Nick Chong · 1 week ago · 2 min read · Insights via Grayscale Investments
Handshake mainnet goes live allowing anyone to own top-level domains and earn in decentralized fashion
Handshake, a Proof-of-Work DNS protocol spearheaded by the co-creator of Bitcoin’s Lightning Network, has launched its mainnet in its bid to decentralize trusted Certificate Authorities and replace authoritative bodies like ICANN that govern top-level domains (TLDs) like “.com” and “.org.”
The project has maintained a low profile since debuting in August 2018, when news broke Handshake had raised $10.2 million in stealth from a16z Crypto, Draper Associates, Founders Fund, Sequoia Capital and other big-name VCs. Handshake’s mainnet officially went live at 1700 UTC Monday.
At the same time, Namebase, a domain registrar, cloud wallet, and exchange for Handshake also backed by a16z Crypto, launched its exchange services for Handshake token (HNS). Namebase users will eventually be able to purchase domains on Handshake and use email-style crypto addresses to send and receive Bitcoin and other tokens in a vein similar to Ethereum-based Unstoppable Domains, who recently added support for MyEtherWallet.
Users will also be able to bid on Namebase for unique TLDs like “.guy” using the HNS token, and then earn HNS whenever someone registers a sub-domain to that TLD.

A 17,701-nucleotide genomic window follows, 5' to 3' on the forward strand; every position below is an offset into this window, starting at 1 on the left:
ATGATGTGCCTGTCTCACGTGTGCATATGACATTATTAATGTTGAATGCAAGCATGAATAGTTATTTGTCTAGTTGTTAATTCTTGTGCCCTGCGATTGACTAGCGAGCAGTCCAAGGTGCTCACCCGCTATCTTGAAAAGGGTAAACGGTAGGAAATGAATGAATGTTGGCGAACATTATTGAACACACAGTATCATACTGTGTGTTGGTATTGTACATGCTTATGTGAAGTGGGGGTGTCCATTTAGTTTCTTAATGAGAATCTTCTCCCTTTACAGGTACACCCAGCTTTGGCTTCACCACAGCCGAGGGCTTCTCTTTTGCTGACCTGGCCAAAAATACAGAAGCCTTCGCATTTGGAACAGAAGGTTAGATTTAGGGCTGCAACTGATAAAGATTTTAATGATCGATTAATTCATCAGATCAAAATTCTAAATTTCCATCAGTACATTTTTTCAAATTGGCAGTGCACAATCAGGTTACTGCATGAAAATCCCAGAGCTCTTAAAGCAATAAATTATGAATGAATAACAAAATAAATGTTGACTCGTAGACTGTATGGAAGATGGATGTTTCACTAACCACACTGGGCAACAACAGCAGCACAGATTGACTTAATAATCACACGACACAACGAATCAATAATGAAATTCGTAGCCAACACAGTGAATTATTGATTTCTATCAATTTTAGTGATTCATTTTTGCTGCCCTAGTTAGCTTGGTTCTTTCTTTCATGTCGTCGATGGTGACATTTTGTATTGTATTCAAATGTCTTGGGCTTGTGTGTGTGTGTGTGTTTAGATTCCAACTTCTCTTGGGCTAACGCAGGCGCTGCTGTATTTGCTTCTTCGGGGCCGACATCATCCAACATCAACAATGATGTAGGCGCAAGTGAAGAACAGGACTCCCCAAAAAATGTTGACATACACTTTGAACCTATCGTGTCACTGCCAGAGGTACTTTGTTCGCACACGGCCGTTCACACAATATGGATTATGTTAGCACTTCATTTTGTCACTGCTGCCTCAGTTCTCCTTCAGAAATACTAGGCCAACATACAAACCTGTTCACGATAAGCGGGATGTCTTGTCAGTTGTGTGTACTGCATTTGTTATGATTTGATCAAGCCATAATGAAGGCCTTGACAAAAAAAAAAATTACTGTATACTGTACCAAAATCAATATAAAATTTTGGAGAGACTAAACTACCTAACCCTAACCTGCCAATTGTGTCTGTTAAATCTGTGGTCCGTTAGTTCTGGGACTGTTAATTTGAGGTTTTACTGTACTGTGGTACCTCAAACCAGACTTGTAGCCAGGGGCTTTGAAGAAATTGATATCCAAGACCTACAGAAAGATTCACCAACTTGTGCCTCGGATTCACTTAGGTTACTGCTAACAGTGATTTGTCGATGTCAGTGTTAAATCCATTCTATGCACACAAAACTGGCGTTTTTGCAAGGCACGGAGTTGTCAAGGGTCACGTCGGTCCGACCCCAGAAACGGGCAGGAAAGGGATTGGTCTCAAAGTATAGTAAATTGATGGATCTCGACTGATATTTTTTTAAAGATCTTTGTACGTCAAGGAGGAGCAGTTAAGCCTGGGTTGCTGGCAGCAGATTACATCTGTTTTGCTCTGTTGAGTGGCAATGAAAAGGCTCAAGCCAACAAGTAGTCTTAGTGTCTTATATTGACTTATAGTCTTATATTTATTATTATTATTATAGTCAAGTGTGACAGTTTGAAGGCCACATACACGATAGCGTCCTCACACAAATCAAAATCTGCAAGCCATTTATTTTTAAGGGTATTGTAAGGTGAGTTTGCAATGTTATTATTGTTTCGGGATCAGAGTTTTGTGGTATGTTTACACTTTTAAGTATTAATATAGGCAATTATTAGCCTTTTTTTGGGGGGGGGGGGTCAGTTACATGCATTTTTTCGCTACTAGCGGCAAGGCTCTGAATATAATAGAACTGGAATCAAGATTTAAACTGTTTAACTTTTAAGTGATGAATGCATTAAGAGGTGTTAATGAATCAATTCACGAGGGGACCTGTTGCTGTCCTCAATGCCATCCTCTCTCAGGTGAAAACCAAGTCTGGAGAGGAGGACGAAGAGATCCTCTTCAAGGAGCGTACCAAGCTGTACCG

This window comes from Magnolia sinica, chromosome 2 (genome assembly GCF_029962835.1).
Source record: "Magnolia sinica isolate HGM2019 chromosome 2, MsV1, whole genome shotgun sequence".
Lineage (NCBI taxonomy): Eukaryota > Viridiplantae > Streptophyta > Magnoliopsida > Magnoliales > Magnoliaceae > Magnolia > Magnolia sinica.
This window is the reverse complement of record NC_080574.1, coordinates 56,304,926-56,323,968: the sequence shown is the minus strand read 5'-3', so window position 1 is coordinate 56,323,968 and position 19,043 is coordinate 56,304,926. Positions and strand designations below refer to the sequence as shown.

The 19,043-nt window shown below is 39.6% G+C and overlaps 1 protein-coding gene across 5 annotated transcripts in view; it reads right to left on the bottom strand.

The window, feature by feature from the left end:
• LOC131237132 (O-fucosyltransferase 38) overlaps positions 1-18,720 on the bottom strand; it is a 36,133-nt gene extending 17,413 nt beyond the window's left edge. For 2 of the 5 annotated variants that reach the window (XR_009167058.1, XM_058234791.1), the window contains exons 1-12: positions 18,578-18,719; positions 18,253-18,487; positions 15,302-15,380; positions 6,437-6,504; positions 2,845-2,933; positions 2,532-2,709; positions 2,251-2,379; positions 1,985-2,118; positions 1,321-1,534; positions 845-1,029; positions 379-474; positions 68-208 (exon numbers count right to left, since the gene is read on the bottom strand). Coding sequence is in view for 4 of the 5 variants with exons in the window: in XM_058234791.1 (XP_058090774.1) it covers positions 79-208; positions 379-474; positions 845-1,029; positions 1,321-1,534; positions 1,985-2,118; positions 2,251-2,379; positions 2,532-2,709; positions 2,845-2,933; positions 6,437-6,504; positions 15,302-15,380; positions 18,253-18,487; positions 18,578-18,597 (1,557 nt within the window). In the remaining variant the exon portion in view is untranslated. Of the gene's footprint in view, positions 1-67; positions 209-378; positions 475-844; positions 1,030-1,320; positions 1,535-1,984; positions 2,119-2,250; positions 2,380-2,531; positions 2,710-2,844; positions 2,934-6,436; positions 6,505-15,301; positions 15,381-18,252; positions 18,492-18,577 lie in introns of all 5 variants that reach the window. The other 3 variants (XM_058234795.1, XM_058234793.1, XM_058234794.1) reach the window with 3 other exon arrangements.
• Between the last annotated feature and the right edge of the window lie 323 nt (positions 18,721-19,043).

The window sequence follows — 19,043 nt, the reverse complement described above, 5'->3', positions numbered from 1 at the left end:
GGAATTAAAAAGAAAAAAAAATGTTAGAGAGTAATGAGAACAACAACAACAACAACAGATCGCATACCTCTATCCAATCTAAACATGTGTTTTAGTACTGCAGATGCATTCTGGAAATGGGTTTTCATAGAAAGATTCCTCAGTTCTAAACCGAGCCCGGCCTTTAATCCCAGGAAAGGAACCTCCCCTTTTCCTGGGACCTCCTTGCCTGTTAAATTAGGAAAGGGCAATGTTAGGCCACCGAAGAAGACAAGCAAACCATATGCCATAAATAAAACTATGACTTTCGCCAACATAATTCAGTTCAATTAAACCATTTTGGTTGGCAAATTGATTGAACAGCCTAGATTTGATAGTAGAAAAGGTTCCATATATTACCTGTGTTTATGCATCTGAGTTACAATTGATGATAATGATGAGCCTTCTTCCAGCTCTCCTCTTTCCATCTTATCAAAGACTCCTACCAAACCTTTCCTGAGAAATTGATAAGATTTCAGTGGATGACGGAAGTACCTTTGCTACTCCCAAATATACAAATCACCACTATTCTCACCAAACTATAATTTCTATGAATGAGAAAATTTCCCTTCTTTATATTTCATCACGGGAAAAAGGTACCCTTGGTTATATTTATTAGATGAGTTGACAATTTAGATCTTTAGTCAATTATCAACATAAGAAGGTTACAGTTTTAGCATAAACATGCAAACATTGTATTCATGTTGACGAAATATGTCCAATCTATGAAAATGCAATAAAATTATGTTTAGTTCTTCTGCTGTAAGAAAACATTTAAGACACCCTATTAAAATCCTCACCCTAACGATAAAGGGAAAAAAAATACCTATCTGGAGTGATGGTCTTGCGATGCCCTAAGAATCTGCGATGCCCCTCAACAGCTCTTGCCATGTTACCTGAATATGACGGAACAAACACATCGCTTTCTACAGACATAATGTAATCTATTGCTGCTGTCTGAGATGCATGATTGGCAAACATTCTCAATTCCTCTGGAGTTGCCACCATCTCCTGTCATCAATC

RT, like, and follow if you can't wait till then📈 pic.twitter.com/uKMJnS3ADe
— Namebase (@NamebaseHQ) February 3, 2020
Full rollout on February 17
The Handshake blockchain is now minable for its native HNS tokens, however, transactions and full functionality will not be enabled until February 17. At the same time, the protocol will disperse $115 million worth of HNS (85 percent of the supply) to open-source developers in a long-planned decentralized airdrop.
Pitched by Handshake lead developer Joseph Poon as a challenge to the standard initial coin offering (ICO) model, the airdrop will distribute tokens to users with eligible accounts on GitHub, Hackerbase, or PGP keys in the PGP Web of Trust Strongset.
In practice, internet users can now configure their browsers to lookup IP addresses on the public Handshake blockchain instead of on traditional centralized infrastructure—the top 100,00 websites by Alexa ranking have already been allocated domain names on Handshake.
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